Ages ago, spanning from when the Greeks ruled and well into the time when the Colonists first came to America, reading was a skill only the wealthy and the very lucky had the privilege to learn. In those times reading wasn’t necessary to work and to be successful. However, now in this modern era, reading has become necessary for everyday life; it has become vital to a society that is ever more dependent on technology. Nevertheless, reading is beneficial in ways that listening and watching movies can never be. The works of Anne Bradstreet, Henry David Thoreau, and Ben Franklin help acknowledge this idea through the impacts they have had on readers still today.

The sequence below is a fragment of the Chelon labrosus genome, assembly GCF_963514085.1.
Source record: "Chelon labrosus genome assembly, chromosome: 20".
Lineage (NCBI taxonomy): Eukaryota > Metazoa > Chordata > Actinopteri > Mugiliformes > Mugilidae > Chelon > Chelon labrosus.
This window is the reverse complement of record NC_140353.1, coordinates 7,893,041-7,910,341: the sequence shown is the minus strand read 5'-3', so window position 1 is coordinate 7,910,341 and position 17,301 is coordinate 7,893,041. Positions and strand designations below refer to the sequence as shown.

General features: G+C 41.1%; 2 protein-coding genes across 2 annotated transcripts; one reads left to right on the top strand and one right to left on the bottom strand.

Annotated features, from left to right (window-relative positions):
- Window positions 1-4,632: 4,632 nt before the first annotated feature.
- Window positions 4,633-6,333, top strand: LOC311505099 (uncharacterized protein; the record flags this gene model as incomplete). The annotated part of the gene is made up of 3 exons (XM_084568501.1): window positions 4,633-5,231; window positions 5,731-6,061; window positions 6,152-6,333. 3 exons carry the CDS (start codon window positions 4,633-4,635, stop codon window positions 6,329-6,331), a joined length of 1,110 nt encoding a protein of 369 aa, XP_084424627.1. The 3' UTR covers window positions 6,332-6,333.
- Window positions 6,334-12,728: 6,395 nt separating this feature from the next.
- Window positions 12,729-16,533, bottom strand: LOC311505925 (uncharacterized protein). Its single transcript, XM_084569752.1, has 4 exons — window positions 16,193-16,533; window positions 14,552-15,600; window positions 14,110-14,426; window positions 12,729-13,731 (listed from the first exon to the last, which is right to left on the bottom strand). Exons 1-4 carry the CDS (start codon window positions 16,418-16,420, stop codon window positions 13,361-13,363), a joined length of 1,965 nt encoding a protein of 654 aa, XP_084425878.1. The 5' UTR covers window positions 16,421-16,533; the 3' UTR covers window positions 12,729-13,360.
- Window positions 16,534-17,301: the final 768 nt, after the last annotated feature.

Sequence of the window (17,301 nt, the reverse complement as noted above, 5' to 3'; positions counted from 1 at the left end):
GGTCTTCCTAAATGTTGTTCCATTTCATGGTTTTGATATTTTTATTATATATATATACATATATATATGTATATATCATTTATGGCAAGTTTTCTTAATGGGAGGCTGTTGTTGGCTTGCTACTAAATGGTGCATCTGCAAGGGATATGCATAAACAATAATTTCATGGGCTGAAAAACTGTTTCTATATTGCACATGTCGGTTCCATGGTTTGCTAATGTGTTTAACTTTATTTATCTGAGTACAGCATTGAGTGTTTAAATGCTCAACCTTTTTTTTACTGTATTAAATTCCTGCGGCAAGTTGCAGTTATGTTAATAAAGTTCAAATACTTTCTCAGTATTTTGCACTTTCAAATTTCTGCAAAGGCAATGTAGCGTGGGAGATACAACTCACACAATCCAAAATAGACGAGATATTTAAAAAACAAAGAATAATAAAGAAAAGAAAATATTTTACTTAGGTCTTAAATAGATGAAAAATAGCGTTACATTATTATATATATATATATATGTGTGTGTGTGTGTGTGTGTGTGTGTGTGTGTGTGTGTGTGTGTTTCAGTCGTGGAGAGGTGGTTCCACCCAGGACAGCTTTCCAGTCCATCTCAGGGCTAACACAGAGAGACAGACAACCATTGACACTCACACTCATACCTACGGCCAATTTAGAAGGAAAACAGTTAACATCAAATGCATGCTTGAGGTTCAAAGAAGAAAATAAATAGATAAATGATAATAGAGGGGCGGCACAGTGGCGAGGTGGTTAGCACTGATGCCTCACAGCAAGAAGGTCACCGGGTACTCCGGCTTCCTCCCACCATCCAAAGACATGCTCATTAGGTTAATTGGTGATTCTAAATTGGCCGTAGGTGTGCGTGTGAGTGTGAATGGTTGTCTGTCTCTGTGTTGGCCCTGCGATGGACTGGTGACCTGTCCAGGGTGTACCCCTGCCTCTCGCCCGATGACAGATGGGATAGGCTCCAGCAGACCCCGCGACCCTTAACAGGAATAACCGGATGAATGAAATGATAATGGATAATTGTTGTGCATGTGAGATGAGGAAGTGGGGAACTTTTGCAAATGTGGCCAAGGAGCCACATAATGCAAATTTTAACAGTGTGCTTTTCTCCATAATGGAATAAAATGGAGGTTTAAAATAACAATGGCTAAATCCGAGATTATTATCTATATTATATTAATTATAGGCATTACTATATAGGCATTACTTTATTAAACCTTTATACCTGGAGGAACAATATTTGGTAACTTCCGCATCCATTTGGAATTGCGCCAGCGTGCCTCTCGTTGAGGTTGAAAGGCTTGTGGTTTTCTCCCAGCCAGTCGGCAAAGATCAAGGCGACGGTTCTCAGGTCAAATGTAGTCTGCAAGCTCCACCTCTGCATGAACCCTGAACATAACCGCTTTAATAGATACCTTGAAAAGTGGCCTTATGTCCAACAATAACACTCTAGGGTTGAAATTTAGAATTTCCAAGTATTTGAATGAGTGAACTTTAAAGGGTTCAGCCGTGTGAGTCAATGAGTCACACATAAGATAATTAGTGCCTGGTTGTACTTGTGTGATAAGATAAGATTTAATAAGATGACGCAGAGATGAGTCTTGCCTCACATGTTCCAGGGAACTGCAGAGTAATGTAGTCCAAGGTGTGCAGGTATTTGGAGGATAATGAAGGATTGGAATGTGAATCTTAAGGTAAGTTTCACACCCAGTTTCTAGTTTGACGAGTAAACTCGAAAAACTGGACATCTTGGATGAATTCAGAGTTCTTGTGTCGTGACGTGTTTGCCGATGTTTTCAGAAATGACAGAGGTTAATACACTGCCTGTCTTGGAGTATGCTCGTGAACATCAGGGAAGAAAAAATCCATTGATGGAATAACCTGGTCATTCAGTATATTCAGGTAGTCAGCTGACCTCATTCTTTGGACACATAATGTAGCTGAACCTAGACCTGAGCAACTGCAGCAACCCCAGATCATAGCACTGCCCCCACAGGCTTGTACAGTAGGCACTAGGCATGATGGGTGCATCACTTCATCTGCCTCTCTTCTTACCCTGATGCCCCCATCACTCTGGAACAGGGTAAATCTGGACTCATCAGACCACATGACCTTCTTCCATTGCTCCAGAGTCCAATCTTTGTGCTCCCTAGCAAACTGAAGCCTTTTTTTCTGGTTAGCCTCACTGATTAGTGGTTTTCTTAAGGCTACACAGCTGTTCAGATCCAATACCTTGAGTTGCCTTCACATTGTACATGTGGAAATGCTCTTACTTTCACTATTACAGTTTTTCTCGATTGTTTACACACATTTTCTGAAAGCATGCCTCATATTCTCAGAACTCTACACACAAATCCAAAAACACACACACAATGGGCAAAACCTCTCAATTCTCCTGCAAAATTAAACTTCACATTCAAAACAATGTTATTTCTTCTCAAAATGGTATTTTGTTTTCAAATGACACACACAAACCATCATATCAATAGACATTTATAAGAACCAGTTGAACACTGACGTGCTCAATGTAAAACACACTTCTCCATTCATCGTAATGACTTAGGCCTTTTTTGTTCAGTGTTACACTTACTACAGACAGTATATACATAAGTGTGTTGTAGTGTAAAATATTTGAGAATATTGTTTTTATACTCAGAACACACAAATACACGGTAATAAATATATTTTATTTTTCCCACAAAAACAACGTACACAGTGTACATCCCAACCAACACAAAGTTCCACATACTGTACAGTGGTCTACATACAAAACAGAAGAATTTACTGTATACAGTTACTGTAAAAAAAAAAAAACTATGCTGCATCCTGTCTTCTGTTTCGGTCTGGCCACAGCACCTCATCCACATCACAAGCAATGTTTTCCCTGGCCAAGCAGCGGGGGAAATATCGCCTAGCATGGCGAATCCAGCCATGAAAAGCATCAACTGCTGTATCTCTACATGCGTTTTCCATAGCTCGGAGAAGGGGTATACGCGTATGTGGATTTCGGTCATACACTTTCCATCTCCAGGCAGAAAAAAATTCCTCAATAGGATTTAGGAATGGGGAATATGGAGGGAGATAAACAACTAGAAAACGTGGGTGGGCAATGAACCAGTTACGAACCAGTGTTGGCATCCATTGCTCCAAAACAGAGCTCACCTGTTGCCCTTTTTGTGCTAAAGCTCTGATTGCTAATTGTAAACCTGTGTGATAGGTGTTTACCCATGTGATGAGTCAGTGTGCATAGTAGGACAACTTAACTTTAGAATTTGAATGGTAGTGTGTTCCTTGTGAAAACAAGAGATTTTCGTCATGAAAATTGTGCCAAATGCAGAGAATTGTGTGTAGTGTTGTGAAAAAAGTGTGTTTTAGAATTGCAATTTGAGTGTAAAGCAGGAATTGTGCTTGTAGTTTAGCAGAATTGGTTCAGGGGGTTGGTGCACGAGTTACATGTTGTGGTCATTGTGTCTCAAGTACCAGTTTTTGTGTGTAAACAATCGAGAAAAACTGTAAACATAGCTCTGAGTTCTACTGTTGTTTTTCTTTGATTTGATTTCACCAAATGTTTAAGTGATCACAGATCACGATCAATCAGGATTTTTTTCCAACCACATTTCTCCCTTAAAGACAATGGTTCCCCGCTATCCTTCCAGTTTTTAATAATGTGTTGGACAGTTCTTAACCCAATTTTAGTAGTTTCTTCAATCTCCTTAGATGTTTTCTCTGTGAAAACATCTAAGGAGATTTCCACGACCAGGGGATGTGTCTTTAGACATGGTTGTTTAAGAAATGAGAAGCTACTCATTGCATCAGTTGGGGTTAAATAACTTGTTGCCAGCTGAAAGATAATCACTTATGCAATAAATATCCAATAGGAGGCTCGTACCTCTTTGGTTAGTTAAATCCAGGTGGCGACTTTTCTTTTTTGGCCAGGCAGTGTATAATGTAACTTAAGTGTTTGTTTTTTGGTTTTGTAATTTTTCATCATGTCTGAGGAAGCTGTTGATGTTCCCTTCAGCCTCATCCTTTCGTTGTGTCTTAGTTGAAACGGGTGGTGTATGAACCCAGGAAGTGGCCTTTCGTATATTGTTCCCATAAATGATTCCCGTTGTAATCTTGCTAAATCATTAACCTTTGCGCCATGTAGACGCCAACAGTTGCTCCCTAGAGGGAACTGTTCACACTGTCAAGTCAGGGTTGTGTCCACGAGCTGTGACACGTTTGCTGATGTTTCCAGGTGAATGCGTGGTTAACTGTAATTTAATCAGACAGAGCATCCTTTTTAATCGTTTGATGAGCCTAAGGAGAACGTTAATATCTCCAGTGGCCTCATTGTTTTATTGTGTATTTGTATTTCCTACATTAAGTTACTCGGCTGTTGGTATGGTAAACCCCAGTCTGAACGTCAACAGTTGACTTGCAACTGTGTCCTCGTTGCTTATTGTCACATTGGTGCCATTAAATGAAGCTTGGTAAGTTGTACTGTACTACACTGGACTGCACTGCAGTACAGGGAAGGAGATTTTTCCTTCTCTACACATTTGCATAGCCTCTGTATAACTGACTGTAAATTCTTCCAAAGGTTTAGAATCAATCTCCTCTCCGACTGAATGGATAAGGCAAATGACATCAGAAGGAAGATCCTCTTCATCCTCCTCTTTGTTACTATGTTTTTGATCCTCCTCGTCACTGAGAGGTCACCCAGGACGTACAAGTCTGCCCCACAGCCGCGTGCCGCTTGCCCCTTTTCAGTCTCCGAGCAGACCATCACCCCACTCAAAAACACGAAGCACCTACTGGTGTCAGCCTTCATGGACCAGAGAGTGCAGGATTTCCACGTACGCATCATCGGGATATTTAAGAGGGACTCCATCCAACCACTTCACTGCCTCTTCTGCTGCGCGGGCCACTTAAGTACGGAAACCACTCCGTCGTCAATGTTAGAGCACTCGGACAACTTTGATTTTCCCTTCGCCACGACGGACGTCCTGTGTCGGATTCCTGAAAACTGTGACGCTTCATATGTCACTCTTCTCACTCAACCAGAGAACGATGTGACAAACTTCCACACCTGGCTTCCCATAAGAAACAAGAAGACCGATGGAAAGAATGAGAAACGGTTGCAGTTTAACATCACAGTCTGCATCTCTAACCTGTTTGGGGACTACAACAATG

If you ask anyone about a book that was also made into a movie which they prefer, most of the time their response is that they preferred reading the book. Why is that? Maybe it is because books are capable of connecting with the reader on a more personal level than a movie can. That is not to say that movies are to be cursed and disliked; movies are fantastic forms of entertainment in their own way. Take the works of Anne Bradstreet for example, she wrote about the things she knew, all the events, the struggles, and the hardships that she went through fueled her writing. From those struggles we get works that are still relevant to us even today. In her poem “Upon the Burning of Our House July 10th, 1666," Bradstreet writes of her thoughts and prayers as the event unfolds. Bradstreet writes, “My sorrowing